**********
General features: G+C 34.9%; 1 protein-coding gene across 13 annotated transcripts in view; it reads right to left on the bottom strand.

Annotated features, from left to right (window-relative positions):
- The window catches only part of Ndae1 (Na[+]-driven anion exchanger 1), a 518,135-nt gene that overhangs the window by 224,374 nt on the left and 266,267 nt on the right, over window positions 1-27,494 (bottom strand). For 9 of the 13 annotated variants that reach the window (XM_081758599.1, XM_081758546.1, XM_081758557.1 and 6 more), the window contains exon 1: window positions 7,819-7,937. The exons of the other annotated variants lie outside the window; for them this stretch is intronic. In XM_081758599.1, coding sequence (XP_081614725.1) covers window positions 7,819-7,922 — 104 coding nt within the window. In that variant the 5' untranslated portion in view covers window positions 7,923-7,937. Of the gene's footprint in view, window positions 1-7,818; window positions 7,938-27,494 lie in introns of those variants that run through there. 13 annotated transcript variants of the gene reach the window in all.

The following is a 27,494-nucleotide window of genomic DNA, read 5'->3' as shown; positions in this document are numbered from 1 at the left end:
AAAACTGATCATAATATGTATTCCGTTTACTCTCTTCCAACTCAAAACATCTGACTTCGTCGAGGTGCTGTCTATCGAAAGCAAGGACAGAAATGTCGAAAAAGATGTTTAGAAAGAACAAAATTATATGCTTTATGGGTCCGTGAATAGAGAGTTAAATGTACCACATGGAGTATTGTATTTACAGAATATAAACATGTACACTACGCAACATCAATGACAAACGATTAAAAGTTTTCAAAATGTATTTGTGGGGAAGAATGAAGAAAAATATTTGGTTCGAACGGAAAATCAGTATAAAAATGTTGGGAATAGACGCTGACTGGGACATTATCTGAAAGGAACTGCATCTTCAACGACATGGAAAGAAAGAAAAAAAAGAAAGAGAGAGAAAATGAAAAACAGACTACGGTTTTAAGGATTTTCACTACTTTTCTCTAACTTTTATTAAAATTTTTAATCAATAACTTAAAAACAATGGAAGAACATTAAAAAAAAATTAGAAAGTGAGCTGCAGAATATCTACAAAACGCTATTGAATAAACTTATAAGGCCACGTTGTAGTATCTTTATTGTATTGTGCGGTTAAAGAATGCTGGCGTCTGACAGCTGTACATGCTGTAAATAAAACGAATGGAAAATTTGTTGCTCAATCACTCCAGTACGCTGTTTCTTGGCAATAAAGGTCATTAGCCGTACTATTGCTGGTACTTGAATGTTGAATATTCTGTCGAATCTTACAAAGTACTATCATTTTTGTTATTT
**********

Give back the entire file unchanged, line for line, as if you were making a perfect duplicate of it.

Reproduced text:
General features: G+C 34.9%; 1 protein-coding gene across 13 annotated transcripts in view; it reads right to left on the bottom strand.

Annotated features, from left to right (window-relative positions):
- The window catches only part of Ndae1 (Na[+]-driven anion exchanger 1), a 518,135-nt gene that overhangs the window by 224,374 nt on the left and 266,267 nt on the right, over window positions 1-27,494 (bottom strand). For 9 of the 13 annotated variants that reach the window (XM_081758599.1, XM_081758546.1, XM_081758557.1 and 6 more), the window contains exon 1: window positions 7,819-7,937. The exons of the other annotated variants lie outside the window; for them this stretch is intronic. In XM_081758599.1, coding sequence (XP_081614725.1) covers window positions 7,819-7,922 — 104 coding nt within the window. In that variant the 5' untranslated portion in view covers window positions 7,923-7,937. Of the gene's footprint in view, window positions 1-7,818; window positions 7,938-27,494 lie in introns of those variants that run through there. 13 annotated transcript variants of the gene reach the window in all.

The following is a 27,494-nucleotide window of genomic DNA, read 5'->3' as shown; positions in this document are numbered from 1 at the left end:
AAAACTGATCATAATATGTATTCCGTTTACTCTCTTCCAACTCAAAACATCTGACTTCGTCGAGGTGCTGTCTATCGAAAGCAAGGACAGAAATGTCGAAAAAGATGTTTAGAAAGAACAAAATTATATGCTTTATGGGTCCGTGAATAGAGAGTTAAATGTACCACATGGAGTATTGTATTTACAGAATATAAACATGTACACTACGCAACATCAATGACAAACGATTAAAAGTTTTCAAAATGTATTTGTGGGGAAGAATGAAGAAAAATATTTGGTTCGAACGGAAAATCAGTATAAAAATGTTGGGAATAGACGCTGACTGGGACATTATCTGAAAGGAACTGCATCTTCAACGACATGGAAAGAAAGAAAAAAAAGAAAGAGAGAGAAAATGAAAAACAGACTACGGTTTTAAGGATTTTCACTACTTTTCTCTAACTTTTATTAAAATTTTTAATCAATAACTTAAAAACAATGGAAGAACATTAAAAAAAAATTAGAAAGTGAGCTGCAGAATATCTACAAAACGCTATTGAATAAACTTATAAGGCCACGTTGTAGTATCTTTATTGTATTGTGCGGTTAAAGAATGCTGGCGTCTGACAGCTGTACATGCTGTAAATAAAACGAATGGAAAATTTGTTGCTCAATCACTCCAGTACGCTGTTTCTTGGCAATAAAGGTCATTAGCCGTACTATTGCTGGTACTTGAATGTTGAATATTCTGTCGAATCTTACAAAGTACTATCATTTTTGTTATTT